Prof. Satchi-Fainaro named one of most influential women in Israel by Forbes-Israel

Her research uses novel nanomedical techniques to effectively attack tumor cells

01 September 2014
Prof. Ronit Satchi-Fainaro in her lab
Prof. Ronit Satchi-Fainaro in her lab

Forbes-Israel has named TAU Prof. Ronit Satchi-Fainaro as one of Israel's most influential women. She is currently the chair of Sackler's Department of Physiology and Pharmacology, where she has lectured since 2005. 


In her lab, Prof. Ronit Satchi-Fainaro and doctoral students Hemda Baabur-Cohen and Ela Markovsky have developed a novel nanomedical technique to more effectively attack and dismantle tumor cells, while staying "beneath the radar" of the body's immune system as the drugs travel through the body. The new research, to be published in the Journal of Controlled Release, demonstrates that this "synergistic" treatment is far more effective and less toxic than traditional chemotherapies or drug cocktails.


Prof. Satchi-Fainaro and her team leveraged the performance and toxicity of two common chemotherapy drugs — doxorubicin (DOX) and paclitaxel (PTX) — to produce the best combined ratio. Once an effective, safe level was established on mice afflicted with human breast cancer, the researchers sought the perfect carrier to safely transport these therapies to their ultimate destination: human cancer cells.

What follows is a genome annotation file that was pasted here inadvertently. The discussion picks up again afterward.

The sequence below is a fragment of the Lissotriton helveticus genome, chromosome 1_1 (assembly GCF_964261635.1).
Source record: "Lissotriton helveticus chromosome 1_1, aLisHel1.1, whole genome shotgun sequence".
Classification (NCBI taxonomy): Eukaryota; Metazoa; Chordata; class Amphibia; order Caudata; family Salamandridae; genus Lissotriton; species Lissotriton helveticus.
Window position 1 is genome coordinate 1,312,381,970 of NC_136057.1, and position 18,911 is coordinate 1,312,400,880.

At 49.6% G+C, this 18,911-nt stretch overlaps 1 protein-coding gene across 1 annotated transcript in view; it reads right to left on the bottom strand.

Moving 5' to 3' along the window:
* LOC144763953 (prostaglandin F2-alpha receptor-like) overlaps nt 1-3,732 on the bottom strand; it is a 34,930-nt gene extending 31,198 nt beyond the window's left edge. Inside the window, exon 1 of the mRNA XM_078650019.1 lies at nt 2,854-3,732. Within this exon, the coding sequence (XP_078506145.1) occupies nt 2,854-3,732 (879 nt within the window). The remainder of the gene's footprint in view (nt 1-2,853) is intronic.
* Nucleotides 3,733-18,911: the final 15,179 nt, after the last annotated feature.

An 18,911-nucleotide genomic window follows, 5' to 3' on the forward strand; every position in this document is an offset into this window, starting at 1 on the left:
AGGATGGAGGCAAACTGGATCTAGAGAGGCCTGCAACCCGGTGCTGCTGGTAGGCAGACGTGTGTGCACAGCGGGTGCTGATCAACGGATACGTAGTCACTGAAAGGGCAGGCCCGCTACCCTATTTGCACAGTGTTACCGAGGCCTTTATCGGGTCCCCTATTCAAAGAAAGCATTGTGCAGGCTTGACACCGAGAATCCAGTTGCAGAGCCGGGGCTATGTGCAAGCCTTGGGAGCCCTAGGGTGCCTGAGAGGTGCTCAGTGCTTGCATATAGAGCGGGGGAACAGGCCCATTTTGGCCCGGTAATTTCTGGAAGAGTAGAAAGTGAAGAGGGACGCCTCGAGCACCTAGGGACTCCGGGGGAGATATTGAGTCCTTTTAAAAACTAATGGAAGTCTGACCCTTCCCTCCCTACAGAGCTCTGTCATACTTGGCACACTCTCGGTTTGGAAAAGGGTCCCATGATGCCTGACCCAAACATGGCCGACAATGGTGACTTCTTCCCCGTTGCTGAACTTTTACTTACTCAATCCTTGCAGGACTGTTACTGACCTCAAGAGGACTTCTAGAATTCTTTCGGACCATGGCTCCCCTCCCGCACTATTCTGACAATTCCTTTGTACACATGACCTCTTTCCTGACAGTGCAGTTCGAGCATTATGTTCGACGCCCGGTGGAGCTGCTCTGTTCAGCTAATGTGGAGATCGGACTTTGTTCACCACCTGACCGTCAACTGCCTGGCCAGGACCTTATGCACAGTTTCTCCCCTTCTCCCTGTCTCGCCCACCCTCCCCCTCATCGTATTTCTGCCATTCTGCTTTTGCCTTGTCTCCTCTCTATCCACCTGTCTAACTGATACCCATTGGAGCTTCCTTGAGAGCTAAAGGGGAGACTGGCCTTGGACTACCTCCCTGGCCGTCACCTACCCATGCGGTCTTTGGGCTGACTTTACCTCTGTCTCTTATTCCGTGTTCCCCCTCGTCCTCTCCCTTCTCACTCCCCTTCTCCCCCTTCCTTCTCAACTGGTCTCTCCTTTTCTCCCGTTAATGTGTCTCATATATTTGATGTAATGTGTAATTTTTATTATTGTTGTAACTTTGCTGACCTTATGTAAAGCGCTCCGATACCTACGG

The researchers chose polyglutamic acid (PGA) as the nanovehicle to transport the two chemotherapies. The PGA-PTX-DOX combination demonstrated a major advantage over a combination of traditional therapies. Furthermore, it was the first time scientists were able to systematically demonstrate a model of combined nanomedicine that also exhibited superior anti-tumor efficacy.


"By putting several passengers in one 'taxi' made of a polymer, all of them can arrive at the same site at the same time," explained Prof. Satchi-Fainaro. "This forces the drugs to share the same pharmacokinetic profile. The nanomedicine we designed is a pro-drug, activated by an enzyme produced in many types of cancers. Once the polymer 'taxi' is degraded, the drugs are released at the tumor site, facilitating a truly synergistic cooperation.


"Our aim is to expand our arsenal of anti-cancer weapons while decreasing the toxicity of the chemotherapy drugs used. Our 'stealth' carriers travel under the radar of the immune system, straight to the tumor and its supporting microenvironment."


Her innvoative research is rewriting the war on cancer, and it continues to gain attention in Israel and abroad.


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